In this post I’m sharing my recent experience troubleshooting a rather complex performance issue. The issue showed up during performance testing of a new platform (Exadata Cloud at Customer or ExaCC) where an application is migrating from the current one (on-premises Exadata).
Standard batch jobs took roughly twice as long to complete compared to the baseline. Very soon we realised that slowness was related to the replication of the primary database to a remote standby. Vendor-provided replication utility (“Oracle Data Guard”) transported and applied the stream of database changes in a synchronous mode to ensure the necessary level of recoverability as per our business requirements, so disabling the replication or switching to an asynchronous mode was not an option.
Linking the delays with the replication was a good first step, but it still left us with a lot of possibilities (lossy network limiting throughput, slow receiver, TCP protocol misconfiguration on either end etc). We then tried to further narrow it down using standard tools such as netstat, ss, various network benchmarking utilities (including ping and Oracle-provided qperf for measuring both latency and throughput). However, the results were inconsistent.
At this point we engaged in consultations with the vendor via an SR and collected a lot of diagnostics for them as per their instructions, but nothing was indicating that they were close to a breakthrough, either. It looks as though we got everything we could from the standard high-level tools, so logically the next step would be to dig deeper.
As a first step for low-level analysis I chose packet capture (pcap) with tcpdump. This utility grabs network traffic and optionally writes it to a file for further analysis. You can then use a pcap analysis tool such as Wireshark to spot interesting patterns in data transmission and potentially get some useful insights.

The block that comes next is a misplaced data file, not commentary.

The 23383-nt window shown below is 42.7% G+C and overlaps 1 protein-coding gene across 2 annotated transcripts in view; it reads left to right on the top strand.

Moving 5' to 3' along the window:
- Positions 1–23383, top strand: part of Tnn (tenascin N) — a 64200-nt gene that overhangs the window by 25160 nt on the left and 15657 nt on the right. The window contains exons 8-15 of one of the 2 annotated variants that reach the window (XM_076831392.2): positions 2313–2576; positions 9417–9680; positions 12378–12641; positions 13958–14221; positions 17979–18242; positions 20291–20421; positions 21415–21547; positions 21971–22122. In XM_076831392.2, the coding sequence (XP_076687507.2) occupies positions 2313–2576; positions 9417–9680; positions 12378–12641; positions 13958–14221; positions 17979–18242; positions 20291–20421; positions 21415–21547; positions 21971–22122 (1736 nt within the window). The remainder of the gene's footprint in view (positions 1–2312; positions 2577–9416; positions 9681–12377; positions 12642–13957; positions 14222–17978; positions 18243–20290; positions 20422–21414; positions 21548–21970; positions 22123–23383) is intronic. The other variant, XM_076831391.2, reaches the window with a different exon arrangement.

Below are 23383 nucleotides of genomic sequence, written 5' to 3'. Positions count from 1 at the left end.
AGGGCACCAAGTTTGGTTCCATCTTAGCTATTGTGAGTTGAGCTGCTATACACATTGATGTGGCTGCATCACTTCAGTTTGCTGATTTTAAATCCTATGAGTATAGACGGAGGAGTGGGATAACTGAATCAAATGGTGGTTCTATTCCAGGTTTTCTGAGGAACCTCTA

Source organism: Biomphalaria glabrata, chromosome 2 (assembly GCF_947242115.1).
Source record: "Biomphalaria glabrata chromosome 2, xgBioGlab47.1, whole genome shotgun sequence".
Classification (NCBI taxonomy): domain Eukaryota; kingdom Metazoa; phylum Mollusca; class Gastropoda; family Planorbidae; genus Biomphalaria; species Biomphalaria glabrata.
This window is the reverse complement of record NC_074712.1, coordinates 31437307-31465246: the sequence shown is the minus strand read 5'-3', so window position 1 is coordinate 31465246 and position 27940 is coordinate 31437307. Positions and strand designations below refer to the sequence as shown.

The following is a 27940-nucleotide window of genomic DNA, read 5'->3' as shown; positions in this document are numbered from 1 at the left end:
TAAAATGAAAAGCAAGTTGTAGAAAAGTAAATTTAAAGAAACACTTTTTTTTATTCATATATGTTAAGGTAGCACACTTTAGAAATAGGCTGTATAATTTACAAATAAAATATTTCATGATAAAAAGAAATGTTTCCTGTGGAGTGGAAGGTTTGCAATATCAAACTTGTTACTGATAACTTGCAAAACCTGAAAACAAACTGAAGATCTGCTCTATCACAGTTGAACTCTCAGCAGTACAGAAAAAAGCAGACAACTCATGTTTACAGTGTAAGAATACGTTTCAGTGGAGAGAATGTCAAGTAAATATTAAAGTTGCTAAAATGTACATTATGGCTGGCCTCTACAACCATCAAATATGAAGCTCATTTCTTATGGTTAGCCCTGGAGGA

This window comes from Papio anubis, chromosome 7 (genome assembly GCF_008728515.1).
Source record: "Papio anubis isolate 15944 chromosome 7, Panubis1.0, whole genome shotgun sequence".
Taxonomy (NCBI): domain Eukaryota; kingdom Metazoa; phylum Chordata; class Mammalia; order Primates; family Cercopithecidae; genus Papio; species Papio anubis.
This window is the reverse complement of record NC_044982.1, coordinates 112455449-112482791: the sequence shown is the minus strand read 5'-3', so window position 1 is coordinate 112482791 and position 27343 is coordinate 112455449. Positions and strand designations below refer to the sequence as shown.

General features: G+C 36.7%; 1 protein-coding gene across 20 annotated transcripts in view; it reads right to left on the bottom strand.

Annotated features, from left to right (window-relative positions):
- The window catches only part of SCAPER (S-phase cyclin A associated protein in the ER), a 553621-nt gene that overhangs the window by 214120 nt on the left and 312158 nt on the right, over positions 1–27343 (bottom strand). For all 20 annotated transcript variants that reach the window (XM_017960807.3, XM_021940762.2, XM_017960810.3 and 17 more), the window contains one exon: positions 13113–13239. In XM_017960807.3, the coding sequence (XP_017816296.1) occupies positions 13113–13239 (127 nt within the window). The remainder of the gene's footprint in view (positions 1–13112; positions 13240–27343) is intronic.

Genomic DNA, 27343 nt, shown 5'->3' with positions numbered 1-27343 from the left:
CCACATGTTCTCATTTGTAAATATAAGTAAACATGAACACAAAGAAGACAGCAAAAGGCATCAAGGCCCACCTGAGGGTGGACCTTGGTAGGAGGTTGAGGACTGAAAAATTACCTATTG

As with many low-level tools, there are considerations due to amount of data captured: resulting capture files can become quite big, quickly filling up available disk space, and/or becoming too large to analyzed. Such issues can be mitigated by carefully picking correct switches for the packet capture:
-i to filter the traffic by specific network interface
-s to limit the size of capture per packet; -s 96 should be enough to capture all of the header, which is enough for performance troubleshooting purposes
-W to specify the number of output files overwritten in a circular fashion
-C to specify the size of an individual file (in megabytes).
Another important consideration is picking a side where the capture is done: sender or receiver (or both). In my experience, when traffic is mostly unidirectional, sender-side capture tends to be more useful, however, in some cases you’d want a simultaneous capture from both sides to understand the complete picture.
When analysing network traffic it is important to understand key elements of the protocol used. In our case, Oracle Data Guard used TCP protocol. It is a reliable data transfer protocol, meaning that it does not allow any rate of packet loss (all lost data must be retransmitted). This is achieved by periodically sending acknowledgement (or simply ACK) messages to the sender to let him know how much data has been successfully received by the other party so far. How much data can be send in between the acks is a dynamic variable known as a congestion window. Its purpose is to prevent overwhelming network devices by sending more data that they can handle. Exact algorithm controlling the size of the window is rather complex, but the basic principles are:
– slow start, i.e. when the connection is established, the initial size of the window tends to be very small
– quick growth of the window with each consecutive ACK
– reset of the window in case of anything that can be interpreted as a sign of congestion on the network (“congestion event”), such as duplicate ACKs
– recovery after the reset.
Congestion window should not be confused with the receive window. It is essentially the amount of remaining space in the receive buffer advertised by the receiver with each packet sent back to the receiver. It can reach zero value. A zero window advertisement is essentially a request to stop the transmission until a window update and is a sign of slow draining of the receive window by the application.